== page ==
Woe to the manufacturer who thought it could save unlimited amounts of money just by moving production to China, or a similar source of cheap labor. What began as a simple case of outsourcing has grown a lot more complex in subsequent years. Government keeps heaping on more regulations on imports, while rising fuel and labor costs have made offshoring strategies less attractive than they once were. So global companies with complex supply chains have to become more creative. One way is to move at least some production capacity closer to North American markets. Another is to take advantage of government programs that encourage production here at home, by offering breaks on duty and other costs that are borne by U.S. importers of finished goods.
A popular option is the foreign trade zone. Companies have been using FTZs for decades, to carry out storage, processing, exhibition and partial manufacturing of goods without the upfront payment of import duties in the host country. Now, as supply chains become more globalized and rules on compliance get tougher, FTZ activity is on the rise, according to Leon Turetsky, chief executive officer of QuestaWeb (www.questaweb.com) in Westfield, N.J.
FTZs aren't the only way to save money on duties. Both duty deferral and drawback - the refund of money previously paid, when certain requirements are met - are available through other programs. But in an FTZ, duty isn't payable until merchandise ships from the facility for U.S. consumption. Even then, the importer can choose to base its duty rate on the finished product or its individual components, whichever is lower.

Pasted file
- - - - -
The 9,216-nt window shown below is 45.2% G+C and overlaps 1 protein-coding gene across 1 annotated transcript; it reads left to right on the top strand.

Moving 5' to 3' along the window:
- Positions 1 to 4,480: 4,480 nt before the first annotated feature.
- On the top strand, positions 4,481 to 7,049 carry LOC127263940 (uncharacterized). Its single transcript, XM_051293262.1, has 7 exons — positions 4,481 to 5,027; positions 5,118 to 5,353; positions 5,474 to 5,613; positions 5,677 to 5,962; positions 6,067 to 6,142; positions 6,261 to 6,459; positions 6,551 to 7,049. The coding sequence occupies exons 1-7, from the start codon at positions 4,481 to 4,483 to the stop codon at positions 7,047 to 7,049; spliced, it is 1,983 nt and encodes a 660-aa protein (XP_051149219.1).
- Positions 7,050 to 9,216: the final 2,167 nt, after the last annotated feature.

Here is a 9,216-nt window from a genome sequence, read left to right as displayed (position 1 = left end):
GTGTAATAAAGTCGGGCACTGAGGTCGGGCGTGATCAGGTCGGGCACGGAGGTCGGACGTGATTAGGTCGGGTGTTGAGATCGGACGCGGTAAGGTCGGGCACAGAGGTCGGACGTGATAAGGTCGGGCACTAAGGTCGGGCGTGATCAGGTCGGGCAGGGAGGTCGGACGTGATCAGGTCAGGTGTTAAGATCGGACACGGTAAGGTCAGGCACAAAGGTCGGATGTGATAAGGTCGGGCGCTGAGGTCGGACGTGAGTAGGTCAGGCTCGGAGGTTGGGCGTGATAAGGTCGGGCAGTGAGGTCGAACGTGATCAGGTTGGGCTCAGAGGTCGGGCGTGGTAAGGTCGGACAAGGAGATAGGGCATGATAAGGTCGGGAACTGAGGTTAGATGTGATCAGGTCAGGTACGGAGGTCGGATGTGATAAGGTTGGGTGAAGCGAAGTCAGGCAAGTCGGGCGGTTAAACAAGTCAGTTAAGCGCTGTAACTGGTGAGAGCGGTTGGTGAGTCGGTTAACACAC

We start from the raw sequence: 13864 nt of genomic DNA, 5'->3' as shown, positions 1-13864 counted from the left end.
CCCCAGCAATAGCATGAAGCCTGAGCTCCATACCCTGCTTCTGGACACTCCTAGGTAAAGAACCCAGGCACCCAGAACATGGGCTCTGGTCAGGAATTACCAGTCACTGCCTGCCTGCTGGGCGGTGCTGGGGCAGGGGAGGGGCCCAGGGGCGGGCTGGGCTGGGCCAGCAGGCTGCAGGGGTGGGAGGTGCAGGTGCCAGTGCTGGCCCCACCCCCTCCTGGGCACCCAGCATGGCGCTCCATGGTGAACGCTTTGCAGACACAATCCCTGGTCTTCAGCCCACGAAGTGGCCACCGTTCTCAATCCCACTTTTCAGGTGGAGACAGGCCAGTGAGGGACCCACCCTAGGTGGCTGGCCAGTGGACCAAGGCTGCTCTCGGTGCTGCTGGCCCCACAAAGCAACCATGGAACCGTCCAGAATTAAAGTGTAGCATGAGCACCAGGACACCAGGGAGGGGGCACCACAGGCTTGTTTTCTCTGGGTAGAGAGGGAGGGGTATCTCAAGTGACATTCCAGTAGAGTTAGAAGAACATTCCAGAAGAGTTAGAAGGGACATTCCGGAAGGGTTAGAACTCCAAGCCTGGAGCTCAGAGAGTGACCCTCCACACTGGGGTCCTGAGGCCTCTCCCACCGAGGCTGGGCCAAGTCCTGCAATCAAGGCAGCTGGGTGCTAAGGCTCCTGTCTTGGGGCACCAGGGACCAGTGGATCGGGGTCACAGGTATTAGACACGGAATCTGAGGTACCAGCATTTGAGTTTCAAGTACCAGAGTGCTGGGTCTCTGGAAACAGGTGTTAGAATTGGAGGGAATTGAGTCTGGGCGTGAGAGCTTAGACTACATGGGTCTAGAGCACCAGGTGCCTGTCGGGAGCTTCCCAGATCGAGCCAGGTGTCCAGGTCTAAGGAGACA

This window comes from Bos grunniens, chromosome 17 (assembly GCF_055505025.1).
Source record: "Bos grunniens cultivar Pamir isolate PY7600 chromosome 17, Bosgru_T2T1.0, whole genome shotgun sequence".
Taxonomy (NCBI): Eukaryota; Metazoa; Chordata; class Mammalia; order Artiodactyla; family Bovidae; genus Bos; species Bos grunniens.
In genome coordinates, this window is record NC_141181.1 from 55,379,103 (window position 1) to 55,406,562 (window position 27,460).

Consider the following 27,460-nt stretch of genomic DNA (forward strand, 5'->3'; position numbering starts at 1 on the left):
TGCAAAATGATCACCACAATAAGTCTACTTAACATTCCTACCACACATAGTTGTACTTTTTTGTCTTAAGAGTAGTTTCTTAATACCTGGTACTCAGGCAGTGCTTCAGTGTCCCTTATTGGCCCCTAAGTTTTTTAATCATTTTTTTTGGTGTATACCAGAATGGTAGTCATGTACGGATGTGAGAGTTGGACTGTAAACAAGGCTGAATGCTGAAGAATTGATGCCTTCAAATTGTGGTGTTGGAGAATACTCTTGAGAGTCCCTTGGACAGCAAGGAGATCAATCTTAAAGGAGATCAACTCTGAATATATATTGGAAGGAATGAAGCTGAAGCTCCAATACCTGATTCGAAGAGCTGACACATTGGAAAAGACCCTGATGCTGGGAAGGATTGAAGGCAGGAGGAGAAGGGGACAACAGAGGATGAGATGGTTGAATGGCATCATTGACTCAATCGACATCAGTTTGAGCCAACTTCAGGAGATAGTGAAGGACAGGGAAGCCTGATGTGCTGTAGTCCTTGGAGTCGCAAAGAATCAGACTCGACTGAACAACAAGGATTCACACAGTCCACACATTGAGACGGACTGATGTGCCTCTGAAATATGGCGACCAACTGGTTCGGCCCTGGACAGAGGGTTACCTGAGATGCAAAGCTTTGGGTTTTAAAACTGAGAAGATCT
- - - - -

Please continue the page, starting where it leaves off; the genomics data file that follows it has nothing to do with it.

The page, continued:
An FTZ in the U.S. can be especially valuable when the importer needs skilled manufacturing labor that isn't readily available overseas. In the end, says Turetsky, companies could come out ahead by relying to some degree on domestic resources. When rising Chinese labor rates are added to the cost of transporting goods across the Pacific, "it may not be cheaper than the U.S." And that doesn't include the cost of implementing risk-management strategies, such as the hoarding of safety stock close to customers in the event of a supply chain disruption.
The biggest cost savings that arise from use of an FTZ come from the ability to file weekly entries with U.S. Customs & Border Protection, instead of each time that goods enter the country. That benefit sharply reduces the total merchandise processing fee that importers must pay when they take goods out of an FTZ. It alone accounts for between 50 and 60 percent of the savings generated by FTZs, Turetsky says.
Another hefty chunk of savings comes from a reduction in customs broker fees, which are non-existent if the importer files its own entries. Smaller but still significant reductions come from lower duties that result from less waste and scrap materials.
Finally, there's the cost of capital to be considered. Each item held in an FTZ represents a certain amount of money that the importer didn't have to lay out to afford immediate duties, Turetsky says. It doesn't need to borrow as much to keep imports flowing through its supply chain.
All of those factors add up to renewed interest by global companies in a venerable program, says Turetsky. But don't take his word for it. At the moment, there are more than 500 FTZs and subzones throughout the U.S. The value of merchandise handled by FTZs ballooned from around $225bn in 2001 to $490bn in fiscal 2006, according to the U.S. Foreign Trade Zones Board (http://ia.ita.doc.gov/ftzpage/). They might not be the complete alternative to offshoring, but FTZs clearly offer one piece to a puzzle that keeps on getting more complicated.
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